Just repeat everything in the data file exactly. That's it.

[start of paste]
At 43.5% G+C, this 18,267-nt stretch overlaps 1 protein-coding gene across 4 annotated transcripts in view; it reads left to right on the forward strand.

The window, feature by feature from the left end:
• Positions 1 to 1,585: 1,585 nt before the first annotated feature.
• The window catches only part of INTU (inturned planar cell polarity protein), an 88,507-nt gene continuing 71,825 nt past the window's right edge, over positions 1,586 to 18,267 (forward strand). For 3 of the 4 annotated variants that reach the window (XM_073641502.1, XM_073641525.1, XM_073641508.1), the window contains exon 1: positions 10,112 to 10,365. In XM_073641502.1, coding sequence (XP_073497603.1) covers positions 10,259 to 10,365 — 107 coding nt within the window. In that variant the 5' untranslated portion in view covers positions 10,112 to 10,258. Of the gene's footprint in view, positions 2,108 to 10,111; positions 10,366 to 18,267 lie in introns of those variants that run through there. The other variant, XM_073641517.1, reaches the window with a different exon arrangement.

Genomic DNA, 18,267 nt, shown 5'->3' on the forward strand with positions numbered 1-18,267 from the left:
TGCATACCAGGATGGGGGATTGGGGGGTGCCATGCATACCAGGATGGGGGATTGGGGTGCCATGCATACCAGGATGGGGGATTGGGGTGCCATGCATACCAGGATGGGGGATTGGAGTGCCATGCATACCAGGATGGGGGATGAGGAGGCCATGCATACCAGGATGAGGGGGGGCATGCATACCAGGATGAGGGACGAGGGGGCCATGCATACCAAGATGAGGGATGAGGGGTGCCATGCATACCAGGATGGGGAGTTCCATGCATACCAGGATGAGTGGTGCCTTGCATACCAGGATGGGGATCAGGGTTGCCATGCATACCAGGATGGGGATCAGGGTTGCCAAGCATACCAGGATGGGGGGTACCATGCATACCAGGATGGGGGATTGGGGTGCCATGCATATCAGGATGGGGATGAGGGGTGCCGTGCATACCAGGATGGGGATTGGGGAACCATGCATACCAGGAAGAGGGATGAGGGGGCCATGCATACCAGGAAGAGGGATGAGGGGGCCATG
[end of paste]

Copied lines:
At 43.5% G+C, this 18,267-nt stretch overlaps 1 protein-coding gene across 4 annotated transcripts in view; it reads left to right on the forward strand.

The window, feature by feature from the left end:
• Positions 1 to 1,585: 1,585 nt before the first annotated feature.
• The window catches only part of INTU (inturned planar cell polarity protein), an 88,507-nt gene continuing 71,825 nt past the window's right edge, over positions 1,586 to 18,267 (forward strand). For 3 of the 4 annotated variants that reach the window (XM_073641502.1, XM_073641525.1, XM_073641508.1), the window contains exon 1: positions 10,112 to 10,365. In XM_073641502.1, coding sequence (XP_073497603.1) covers positions 10,259 to 10,365 — 107 coding nt within the window. In that variant the 5' untranslated portion in view covers positions 10,112 to 10,258. Of the gene's footprint in view, positions 2,108 to 10,111; positions 10,366 to 18,267 lie in introns of those variants that run through there. The other variant, XM_073641517.1, reaches the window with a different exon arrangement.

Genomic DNA, 18,267 nt, shown 5'->3' on the forward strand with positions numbered 1-18,267 from the left:
TGCATACCAGGATGGGGGATTGGGGGGTGCCATGCATACCAGGATGGGGGATTGGGGTGCCATGCATACCAGGATGGGGGATTGGGGTGCCATGCATACCAGGATGGGGGATTGGAGTGCCATGCATACCAGGATGGGGGATGAGGAGGCCATGCATACCAGGATGAGGGGGGGCATGCATACCAGGATGAGGGACGAGGGGGCCATGCATACCAAGATGAGGGATGAGGGGTGCCATGCATACCAGGATGGGGAGTTCCATGCATACCAGGATGAGTGGTGCCTTGCATACCAGGATGGGGATCAGGGTTGCCATGCATACCAGGATGGGGATCAGGGTTGCCAAGCATACCAGGATGGGGGGTACCATGCATACCAGGATGGGGGATTGGGGTGCCATGCATATCAGGATGGGGATGAGGGGTGCCGTGCATACCAGGATGGGGATTGGGGAACCATGCATACCAGGAAGAGGGATGAGGGGGCCATGCATACCAGGAAGAGGGATGAGGGGGCCATG